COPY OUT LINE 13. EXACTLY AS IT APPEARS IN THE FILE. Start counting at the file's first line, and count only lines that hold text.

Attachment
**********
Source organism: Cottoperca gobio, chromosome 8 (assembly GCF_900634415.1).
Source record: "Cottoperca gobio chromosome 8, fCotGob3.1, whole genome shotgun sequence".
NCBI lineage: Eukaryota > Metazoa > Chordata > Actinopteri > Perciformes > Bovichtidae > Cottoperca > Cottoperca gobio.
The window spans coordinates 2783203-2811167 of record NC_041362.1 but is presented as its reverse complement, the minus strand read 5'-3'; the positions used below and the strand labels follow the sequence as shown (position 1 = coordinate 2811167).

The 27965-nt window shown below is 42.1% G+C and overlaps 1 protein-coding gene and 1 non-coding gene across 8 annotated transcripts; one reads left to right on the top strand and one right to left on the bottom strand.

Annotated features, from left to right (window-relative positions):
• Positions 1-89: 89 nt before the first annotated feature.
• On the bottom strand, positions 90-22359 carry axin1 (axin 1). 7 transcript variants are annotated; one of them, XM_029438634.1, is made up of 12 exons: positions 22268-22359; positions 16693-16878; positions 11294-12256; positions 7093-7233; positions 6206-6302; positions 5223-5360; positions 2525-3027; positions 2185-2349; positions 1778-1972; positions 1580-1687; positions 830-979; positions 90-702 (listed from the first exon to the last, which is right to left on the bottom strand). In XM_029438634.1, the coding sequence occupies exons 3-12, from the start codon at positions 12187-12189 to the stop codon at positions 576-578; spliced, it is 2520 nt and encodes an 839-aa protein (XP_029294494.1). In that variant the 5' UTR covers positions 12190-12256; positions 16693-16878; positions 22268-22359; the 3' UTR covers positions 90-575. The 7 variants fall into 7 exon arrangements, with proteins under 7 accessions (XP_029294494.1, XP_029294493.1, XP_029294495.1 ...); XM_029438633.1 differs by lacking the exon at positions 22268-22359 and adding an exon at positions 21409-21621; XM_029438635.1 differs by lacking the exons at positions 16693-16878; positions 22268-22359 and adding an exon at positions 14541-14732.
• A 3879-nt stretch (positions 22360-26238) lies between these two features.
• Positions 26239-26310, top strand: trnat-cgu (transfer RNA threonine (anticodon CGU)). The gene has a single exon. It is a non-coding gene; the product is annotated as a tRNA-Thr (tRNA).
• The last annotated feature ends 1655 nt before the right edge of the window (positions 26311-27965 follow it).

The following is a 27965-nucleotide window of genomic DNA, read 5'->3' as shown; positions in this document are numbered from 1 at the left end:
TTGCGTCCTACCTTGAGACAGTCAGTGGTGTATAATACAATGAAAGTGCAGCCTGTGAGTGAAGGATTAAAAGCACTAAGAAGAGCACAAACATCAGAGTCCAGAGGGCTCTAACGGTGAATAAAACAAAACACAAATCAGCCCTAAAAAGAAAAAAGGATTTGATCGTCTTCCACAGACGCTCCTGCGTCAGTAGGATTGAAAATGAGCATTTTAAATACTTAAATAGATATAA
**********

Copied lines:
TTGCGTCCTACCTTGAGACAGTCAGTGGTGTATAATACAATGAAAGTGCAGCCTGTGAGTGAAGGATTAAAAGCACTAAGAAGAGCACAAACATCAGAGTCCAGAGGGCTCTAACGGTGAATAAAACAAAACACAAATCAGCCCTAAAAAGAAAAAAGGATTTGATCGTCTTCCACAGACGCTCCTGCGTCAGTAGGATTGAAAATGAGCATTTTAAATACTTAAATAGATATAA